I've written a lot about free will on this blog. More accurately, my posts on this subject have been about the near certainty that we humans lack free will. At least, as it is normally considered to exist.
Meaning, almost everybody who believes in free will considers that it means we're able to choose one thing instead of another without any causal influence affecting that choice.
Tonight I pondered whether to have leftover spaghetti for dinner, or to make tempe with rice. I decided on the tempe and rice. I had some reasons for that decision. This means that my will wasn't free, since those reasons influenced my choice.
In fact, this is always the case. There's absolutely zero evidence that the human brain is able to act or choose without being affected by prior experiences, brain states, the condition of the world, and such.
The only way free will could exist is known as compatibilism. And this way negates free will as it is commonly understood.
Those who believe in the philosophical notion of compatibilism say that as long as a person isn't constrained by outside influences, such as someone holding a gun to my head and saying "You must choose to have spaghetti tonight," then that person is acting freely.
But this is a much watered-down version of genuine free will, which is viewed as the ability of a human being to choose between two actions, thoughts, or whatever in a way that is unaffected by the inward and outward state of that person's reality.
In other words, neither the person's brain nor the external world has any effect on the person's choices. Those choices are made through some sort of unexplained supernatural Free Will Fairy Dust, which is such an absurd idea, I reject it (almost with most neuroscientists).
One big reason why I don't believe in free will is that I much prefer reality to unreality. I'd rather embrace an uncomfortable truth than a comfortable falsehood. That's why I no longer believe in God, soul, life after death, and other fantasies that used to give me comfort in my true believing days.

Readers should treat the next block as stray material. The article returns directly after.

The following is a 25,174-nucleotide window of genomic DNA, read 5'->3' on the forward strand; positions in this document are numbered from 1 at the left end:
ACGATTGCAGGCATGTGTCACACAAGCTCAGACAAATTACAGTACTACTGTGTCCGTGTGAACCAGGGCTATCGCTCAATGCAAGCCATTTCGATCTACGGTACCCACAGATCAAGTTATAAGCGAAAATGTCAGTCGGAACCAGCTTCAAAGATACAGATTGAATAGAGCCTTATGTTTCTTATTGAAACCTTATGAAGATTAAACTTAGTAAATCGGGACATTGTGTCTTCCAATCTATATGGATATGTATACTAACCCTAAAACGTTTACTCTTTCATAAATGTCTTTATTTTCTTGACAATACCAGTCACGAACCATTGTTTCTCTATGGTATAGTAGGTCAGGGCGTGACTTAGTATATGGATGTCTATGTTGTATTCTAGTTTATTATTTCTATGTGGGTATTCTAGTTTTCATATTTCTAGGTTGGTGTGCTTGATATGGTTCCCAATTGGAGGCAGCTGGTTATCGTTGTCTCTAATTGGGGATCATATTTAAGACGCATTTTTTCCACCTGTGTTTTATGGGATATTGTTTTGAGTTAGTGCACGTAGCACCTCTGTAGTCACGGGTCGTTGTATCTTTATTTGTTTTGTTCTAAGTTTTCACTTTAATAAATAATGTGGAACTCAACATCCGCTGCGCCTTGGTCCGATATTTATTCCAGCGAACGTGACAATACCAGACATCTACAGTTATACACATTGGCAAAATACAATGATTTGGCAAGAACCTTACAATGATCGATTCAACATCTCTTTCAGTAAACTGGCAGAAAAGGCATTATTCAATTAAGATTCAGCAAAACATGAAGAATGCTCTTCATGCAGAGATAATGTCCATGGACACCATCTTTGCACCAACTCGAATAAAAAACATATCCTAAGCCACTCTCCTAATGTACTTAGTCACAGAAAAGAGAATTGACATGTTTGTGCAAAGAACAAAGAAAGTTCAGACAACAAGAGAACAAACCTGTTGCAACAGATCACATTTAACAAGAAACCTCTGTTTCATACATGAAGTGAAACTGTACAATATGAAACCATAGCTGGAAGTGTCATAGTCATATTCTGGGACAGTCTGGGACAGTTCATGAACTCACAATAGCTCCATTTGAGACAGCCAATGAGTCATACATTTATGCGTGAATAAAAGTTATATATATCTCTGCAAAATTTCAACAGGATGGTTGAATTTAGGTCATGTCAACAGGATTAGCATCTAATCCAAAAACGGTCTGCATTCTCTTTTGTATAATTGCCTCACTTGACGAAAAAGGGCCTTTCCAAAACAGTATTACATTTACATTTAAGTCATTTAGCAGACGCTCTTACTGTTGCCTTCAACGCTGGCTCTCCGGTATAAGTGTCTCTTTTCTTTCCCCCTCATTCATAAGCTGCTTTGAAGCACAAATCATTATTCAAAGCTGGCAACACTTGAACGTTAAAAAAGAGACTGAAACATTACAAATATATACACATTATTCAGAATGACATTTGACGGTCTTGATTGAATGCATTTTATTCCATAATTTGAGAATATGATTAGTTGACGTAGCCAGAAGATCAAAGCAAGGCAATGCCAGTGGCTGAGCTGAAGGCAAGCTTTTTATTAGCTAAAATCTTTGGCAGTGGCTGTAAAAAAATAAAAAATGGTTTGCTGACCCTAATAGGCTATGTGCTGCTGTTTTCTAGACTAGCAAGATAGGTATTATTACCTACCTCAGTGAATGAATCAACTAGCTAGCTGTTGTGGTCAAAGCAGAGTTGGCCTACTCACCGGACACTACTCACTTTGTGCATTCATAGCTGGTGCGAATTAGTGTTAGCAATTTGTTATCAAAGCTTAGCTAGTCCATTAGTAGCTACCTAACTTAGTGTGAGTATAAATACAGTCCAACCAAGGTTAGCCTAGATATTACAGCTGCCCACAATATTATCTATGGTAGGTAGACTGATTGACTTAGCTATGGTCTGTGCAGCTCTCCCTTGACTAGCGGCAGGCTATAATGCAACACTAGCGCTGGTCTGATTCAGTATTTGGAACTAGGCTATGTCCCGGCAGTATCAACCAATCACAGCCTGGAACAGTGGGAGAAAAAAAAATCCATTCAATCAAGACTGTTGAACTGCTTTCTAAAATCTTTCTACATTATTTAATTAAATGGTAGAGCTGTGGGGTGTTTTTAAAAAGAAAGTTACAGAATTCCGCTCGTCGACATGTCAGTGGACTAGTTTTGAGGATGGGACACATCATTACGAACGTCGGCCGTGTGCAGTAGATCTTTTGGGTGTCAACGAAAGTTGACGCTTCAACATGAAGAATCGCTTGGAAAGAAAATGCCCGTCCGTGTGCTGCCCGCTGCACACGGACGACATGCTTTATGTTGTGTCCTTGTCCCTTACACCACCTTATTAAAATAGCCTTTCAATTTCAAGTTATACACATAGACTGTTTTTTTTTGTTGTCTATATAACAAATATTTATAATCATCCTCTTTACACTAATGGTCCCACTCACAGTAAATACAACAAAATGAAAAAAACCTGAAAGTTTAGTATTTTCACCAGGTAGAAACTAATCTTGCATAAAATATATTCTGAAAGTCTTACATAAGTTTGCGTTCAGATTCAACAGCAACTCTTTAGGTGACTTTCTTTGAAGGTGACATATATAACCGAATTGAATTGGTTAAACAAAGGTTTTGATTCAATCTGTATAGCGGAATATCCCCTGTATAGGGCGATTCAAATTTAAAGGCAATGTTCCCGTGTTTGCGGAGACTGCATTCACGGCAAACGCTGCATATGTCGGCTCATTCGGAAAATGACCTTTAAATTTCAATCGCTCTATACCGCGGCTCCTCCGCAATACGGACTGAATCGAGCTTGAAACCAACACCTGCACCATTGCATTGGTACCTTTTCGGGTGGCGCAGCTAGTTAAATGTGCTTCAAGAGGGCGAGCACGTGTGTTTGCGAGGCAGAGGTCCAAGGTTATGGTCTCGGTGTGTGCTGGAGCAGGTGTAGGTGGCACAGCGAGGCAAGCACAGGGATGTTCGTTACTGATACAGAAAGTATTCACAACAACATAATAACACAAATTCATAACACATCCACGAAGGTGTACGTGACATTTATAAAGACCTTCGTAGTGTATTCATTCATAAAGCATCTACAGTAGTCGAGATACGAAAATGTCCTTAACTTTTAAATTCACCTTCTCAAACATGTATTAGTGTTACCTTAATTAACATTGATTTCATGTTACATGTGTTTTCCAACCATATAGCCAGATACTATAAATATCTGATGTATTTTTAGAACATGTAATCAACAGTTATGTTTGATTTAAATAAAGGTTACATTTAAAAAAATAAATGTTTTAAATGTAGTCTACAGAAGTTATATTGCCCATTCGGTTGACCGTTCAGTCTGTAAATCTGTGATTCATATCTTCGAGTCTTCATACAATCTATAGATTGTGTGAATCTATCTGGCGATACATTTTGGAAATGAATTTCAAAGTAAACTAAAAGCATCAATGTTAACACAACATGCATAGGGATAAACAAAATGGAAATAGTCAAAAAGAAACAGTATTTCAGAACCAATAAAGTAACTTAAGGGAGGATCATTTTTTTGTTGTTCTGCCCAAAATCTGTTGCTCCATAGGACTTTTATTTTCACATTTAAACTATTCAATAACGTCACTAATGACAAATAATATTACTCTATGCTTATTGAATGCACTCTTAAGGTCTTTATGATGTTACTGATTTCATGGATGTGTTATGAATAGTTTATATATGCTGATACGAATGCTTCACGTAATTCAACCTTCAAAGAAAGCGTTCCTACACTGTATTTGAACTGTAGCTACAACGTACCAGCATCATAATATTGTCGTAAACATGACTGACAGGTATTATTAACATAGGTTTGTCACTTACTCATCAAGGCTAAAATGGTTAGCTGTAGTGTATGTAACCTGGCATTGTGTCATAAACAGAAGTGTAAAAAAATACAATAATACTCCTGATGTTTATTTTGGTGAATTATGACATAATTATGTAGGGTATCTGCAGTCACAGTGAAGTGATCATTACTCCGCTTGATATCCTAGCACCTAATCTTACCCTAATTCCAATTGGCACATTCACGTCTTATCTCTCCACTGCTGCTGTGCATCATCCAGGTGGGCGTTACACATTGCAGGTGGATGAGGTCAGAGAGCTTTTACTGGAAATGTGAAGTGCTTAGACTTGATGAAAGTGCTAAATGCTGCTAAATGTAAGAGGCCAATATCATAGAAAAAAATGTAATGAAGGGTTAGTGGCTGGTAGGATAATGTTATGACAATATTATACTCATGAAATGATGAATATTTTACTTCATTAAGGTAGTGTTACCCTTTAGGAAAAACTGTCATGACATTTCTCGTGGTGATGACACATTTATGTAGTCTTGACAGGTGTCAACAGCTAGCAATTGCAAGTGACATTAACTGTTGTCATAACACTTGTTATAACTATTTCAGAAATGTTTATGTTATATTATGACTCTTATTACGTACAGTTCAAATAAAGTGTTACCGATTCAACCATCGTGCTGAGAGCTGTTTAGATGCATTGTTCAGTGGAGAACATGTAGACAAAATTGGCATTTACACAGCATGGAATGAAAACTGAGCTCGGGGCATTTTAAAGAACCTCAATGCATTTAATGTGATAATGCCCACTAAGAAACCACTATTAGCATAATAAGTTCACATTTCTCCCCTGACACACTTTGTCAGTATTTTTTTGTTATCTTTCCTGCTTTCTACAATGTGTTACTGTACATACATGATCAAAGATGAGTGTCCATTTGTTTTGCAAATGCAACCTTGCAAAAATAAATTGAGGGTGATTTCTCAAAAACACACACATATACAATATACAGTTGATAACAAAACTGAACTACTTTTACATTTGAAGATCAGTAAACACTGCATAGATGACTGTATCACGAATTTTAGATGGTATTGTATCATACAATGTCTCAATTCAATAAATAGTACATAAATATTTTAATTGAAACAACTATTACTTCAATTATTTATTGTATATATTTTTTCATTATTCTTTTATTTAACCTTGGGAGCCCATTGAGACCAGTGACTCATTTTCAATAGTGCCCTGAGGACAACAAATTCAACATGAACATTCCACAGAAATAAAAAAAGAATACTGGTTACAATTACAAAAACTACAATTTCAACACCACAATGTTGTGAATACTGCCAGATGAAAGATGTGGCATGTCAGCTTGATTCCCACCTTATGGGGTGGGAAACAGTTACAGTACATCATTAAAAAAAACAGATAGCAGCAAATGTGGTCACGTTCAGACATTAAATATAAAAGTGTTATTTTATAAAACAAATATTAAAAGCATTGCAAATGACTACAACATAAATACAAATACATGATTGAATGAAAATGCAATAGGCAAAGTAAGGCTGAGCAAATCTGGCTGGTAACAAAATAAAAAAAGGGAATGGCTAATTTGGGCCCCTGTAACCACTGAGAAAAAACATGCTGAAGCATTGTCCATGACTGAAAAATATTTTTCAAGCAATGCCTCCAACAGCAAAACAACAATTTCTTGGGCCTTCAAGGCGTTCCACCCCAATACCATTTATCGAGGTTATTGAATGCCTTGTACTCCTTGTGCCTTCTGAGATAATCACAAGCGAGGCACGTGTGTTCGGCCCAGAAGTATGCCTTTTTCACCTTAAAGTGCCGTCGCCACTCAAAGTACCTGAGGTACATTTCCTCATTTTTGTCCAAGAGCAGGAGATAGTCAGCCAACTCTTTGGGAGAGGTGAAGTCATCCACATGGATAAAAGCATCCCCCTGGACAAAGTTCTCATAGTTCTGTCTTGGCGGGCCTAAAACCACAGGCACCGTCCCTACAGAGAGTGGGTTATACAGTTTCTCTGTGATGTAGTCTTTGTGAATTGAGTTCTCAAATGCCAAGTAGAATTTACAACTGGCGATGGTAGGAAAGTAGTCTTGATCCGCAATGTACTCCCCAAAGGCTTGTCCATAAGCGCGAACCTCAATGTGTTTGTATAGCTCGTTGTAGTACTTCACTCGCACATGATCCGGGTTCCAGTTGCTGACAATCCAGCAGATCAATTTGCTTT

It's impossible to live a "spiritual" life, leaving aside the thorny question of what that word means, if that life is founded on untruths. Thus science is the cornerstone of any genuine search for meaning.
Imagine if we still had a medieval understanding of how the universe came to be. No knowledge of the big bang. No knowledge of the astounding vastness of the cosmos. Our worldview would be hugely constricted compared to the modern understanding astronomers and cosmologists have gifted us with.
I see a belief in free will as being similarly constricted. It imagines that each of us is, essentially, the "god" of our own thoughts and actions that are created by us independently, freely, out of nothing other than our own unfettered ability to choose between this and that.
Believers in free will typically don't try to justify their belief. They just accept what seems obvious to them: "It feels like I can choose freely, so that must be so." Of course, it also feels like the sun sets each day, rather than the sun standing still and the earth revolving.
The truths of science take quite a while to filter down into widespread understanding. So I look forward to the day that free will is viewed as akin to the earth-centered cosmos: a mistake caused by a superficial knowledge of reality.
Consider all the findings of modern science: physics, chemistry, biology, psychology, sociology, and so many other disciplines. These countless findings all have something in common. Regularities rooted in the laws of nature and other forms of causes and effects.
There is no finding that free will exists, because if it did, this would be the only instance of an effect occurring in the everyday world without any cause. (I said "everyday" because arguably some quantum effects in the subatomic realm occur without a cause, though even here the wave function is a cause based on probabilities.)
Thus the interconnectedness of our universe, the marvelous oneness where causes and effects multiply without end across not only our planet but the vast expanse of time and space beyond earth, all that is not only compatible with the lack of free will, it demands it.
Free will is a medieval'ish bastion of human separateness, specialness, individuality, and isolation.
Believers in free will imagine that they are islands of unfettered action unto themselves, rather than what we humans actually are: beings who are an integral part of everything in existence, both affected by everything that surrounds us, and affecting everything that surrounds us.
What I or you or anybody does isn't based on our individual self. Every thought and action, no matter how small, requires an entire cosmos to carry out. My fingers typed this blog post, but the words and ideas didn't spring from my free will. They emanated from elsewhere.
Understanding that "elsewhere" is what science is all about. Also, in my view, what spirituality is all about. We don't need to imagine supernatural realms beyond the physical to have a grasp of our place in the oneness of the cosmos.
That oneness is right here, right now. And in large part it is glimpsed by giving up a belief in free will.